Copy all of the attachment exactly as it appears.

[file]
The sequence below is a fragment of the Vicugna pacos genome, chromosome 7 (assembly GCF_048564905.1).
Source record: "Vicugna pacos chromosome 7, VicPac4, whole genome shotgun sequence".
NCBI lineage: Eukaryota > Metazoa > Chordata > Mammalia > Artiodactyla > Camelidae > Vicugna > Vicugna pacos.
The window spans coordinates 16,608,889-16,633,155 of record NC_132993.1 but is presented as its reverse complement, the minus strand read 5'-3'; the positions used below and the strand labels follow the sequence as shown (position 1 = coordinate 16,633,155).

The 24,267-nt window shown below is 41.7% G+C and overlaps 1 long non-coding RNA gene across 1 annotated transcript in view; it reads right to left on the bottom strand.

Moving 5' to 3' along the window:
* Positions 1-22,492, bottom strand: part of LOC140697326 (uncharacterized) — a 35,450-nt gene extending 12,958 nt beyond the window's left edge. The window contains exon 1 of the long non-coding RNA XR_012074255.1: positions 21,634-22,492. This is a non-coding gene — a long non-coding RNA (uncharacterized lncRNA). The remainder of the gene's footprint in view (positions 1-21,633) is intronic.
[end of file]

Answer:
The sequence below is a fragment of the Vicugna pacos genome, chromosome 7 (assembly GCF_048564905.1).
Source record: "Vicugna pacos chromosome 7, VicPac4, whole genome shotgun sequence".
NCBI lineage: Eukaryota > Metazoa > Chordata > Mammalia > Artiodactyla > Camelidae > Vicugna > Vicugna pacos.
The window spans coordinates 16,608,889-16,633,155 of record NC_132993.1 but is presented as its reverse complement, the minus strand read 5'-3'; the positions used below and the strand labels follow the sequence as shown (position 1 = coordinate 16,633,155).

The 24,267-nt window shown below is 41.7% G+C and overlaps 1 long non-coding RNA gene across 1 annotated transcript in view; it reads right to left on the bottom strand.

Moving 5' to 3' along the window:
* Positions 1-22,492, bottom strand: part of LOC140697326 (uncharacterized) — a 35,450-nt gene extending 12,958 nt beyond the window's left edge. The window contains exon 1 of the long non-coding RNA XR_012074255.1: positions 21,634-22,492. This is a non-coding gene — a long non-coding RNA (uncharacterized lncRNA). The remainder of the gene's footprint in view (positions 1-21,633) is intronic.